The Ramayana helped to mold concepts of state and kingship in Malaysia. The epic probably reached Malaysia by way of Javanese traders who brought their shadow play, Wayang Kulit. Many changes developed in the Malay version Ramayana and those changes depended upon the local traditions and politics. Religious beliefs also influenced these changes since the Malays were followers of Islam.
There are literary and folktale versions of Ramayana in Malaysia. The Hikayat Seri Rama exists in both written and oral form, and the Wayang Kulit Siam is a shadow play from Kelantan on the border of Malaysia and Thailand (Siam). The Ramayana in Malaysia is used more for entertainment and social education rather than for spiritual or religious purposes. Kelantan is strongly Islamic, but it is also the main base for the Malay shadow puppet theatre.
Watching “wayang kulit” or shadow play is a favorite past time in the countryside.
“Wayang kulit” plays are influenced by Ramayana epic and said to be the leftover
of Hindu empires which ruled the Malay archipelago as early as 2nd century.
The main purpose of the Hikayat Seri Rama is to show the ideals of righteousness, love, loyalty, and selfless devotion. This Malay version has combined elements of the Indian Sanskrit Ramayana with local traditions and beliefs to create a highly developed story which is enjoyed by many.
All Kelantan dalangs (shadow puppet puppeteers) are Muslims. The wayang (shadow play) is disliked by the conservative Muslims. They criticize the rituals and practices associated with the art which appear to them to be outlawed by Islam. The religious conservatives are also concerned with the effect that the music has on the people and the dalang during the performance. They object to the trance-like effect which seems to be produced by the gamelan (gong orchestra). The dalang usually performs 200 – 300 shows a year and probably no more than two are held for purposes other than entertainment. The literary and folktale versions include variations, changes, omissions, and additions based upon the particular region. Another version entitled Wayang Kulit Gedek appears to have come from Southern Thailand.
In Malaysia, the Ramayana episodes are divided into two categories, those that concern the fundamental plot, pokok, (base,trunk) and those non-fundamental episodes, rantings (twigs), which consist of Rama’s adventures and those of the other main characters. These extensive ranting stories are performed by local puppeteers (dalang) or performers.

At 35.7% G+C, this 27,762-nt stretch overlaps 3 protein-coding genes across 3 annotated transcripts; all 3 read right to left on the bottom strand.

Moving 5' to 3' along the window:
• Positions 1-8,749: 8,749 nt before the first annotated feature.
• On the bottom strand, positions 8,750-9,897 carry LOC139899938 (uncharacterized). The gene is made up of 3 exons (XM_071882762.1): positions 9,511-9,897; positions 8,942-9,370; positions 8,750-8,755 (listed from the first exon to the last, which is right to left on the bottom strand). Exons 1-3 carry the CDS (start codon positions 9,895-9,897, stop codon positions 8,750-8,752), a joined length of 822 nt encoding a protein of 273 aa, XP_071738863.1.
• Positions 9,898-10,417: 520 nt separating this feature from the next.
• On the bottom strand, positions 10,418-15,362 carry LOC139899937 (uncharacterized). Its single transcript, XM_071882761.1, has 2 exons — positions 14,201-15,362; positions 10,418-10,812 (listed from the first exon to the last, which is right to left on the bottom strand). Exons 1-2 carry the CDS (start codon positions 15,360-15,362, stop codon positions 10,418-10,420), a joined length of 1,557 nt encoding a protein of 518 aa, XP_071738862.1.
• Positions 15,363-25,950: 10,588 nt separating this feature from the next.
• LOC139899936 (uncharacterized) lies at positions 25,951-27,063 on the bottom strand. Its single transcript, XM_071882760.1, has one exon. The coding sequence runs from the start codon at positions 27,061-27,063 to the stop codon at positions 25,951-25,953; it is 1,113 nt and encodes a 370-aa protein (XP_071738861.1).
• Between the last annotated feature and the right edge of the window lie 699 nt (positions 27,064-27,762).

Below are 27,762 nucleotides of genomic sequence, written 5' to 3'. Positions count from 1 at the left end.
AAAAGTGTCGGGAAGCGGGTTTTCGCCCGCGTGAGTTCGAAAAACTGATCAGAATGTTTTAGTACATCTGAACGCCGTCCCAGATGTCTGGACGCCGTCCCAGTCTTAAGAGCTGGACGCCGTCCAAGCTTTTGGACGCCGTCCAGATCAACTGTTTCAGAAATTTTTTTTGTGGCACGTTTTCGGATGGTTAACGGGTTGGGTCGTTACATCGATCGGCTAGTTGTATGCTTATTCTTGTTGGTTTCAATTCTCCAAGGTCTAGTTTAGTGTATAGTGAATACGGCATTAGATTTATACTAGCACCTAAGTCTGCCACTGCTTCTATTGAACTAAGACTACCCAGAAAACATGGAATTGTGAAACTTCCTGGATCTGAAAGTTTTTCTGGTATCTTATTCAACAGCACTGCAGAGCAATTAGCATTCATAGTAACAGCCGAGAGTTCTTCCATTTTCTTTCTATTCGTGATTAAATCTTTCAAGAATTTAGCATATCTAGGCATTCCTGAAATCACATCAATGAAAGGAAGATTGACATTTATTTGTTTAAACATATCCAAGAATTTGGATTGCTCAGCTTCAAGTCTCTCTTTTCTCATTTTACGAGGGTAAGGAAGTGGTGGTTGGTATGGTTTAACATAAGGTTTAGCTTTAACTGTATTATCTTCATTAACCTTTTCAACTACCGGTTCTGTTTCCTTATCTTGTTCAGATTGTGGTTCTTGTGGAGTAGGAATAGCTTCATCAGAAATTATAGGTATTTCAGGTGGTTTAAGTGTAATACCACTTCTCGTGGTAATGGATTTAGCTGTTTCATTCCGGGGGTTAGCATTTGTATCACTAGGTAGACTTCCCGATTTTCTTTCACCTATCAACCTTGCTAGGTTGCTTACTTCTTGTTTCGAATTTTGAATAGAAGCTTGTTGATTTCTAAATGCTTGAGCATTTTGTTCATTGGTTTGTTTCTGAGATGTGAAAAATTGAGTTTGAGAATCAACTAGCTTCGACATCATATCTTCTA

Lord Rama and Shinto (Sita) from Ramayana
Some wayang kulit Melayu dalang claim that there are well over 1,000 flat leather puppets in a complete set, encompassing all the character needed to tell the Panji and Pandawa stories. The puppets used to this day, retain a form, style, and design very similar to the Javanese leather puppets of the wayang kulit purwa. The stage itself, however, follows the traditional Malay shadow play roofed operating hut raised on stilts, with a white screen stretched over a frame to partition off the unwalled side of the hut for viewing by the audience. Like the Malay wayang kulit Siam folk village form of shadow puppet theatre, the wayang kulit Melayu orchestra players sit inside the hut behind the dalang. While the manipulation of the leather puppet movements as well as the pace at which the story progresses is much slower in the wayang kulit Melayu type when compared to the fast-paced, village folk style of the wayang kulit Siam.
The Malays do not look for the Hindu/Buddhist concepts of dharma, karma, and moksha in the hero Rama. They only view him as a righteous and virtuous model for mankind. With these traits he was able to triumph over evil. When comparing the Sanskrit Ramayana and the Hikayat Seri Rama we find they share the basic universal theme that goodness, righteousness, and justice will prevail over evil. These values and ideals appealed to the people in all the countries of South East Asia influenced by India.
Malay storytellers however show the legacy of their particular civilization in their version of the epic. Malay writers and storytellers produce variations in which Lakhsmana, the younger brother, becomes more important than Rama the elder prince. Rama, although righteous and virtuous was perceived to be weak and his character is often moved to the background. The younger Lakhsmana’s courage and willingness to react decisively appear to be traits which are more appreciated by the Malays.
In 1989 the largest Rama temple in Malaysia was built in the northern state of Perak on the Thai border which is about two hundred fifty kms from Kuala Lumpur. The temple has 1001 sculptures and pictures relating the Rama story.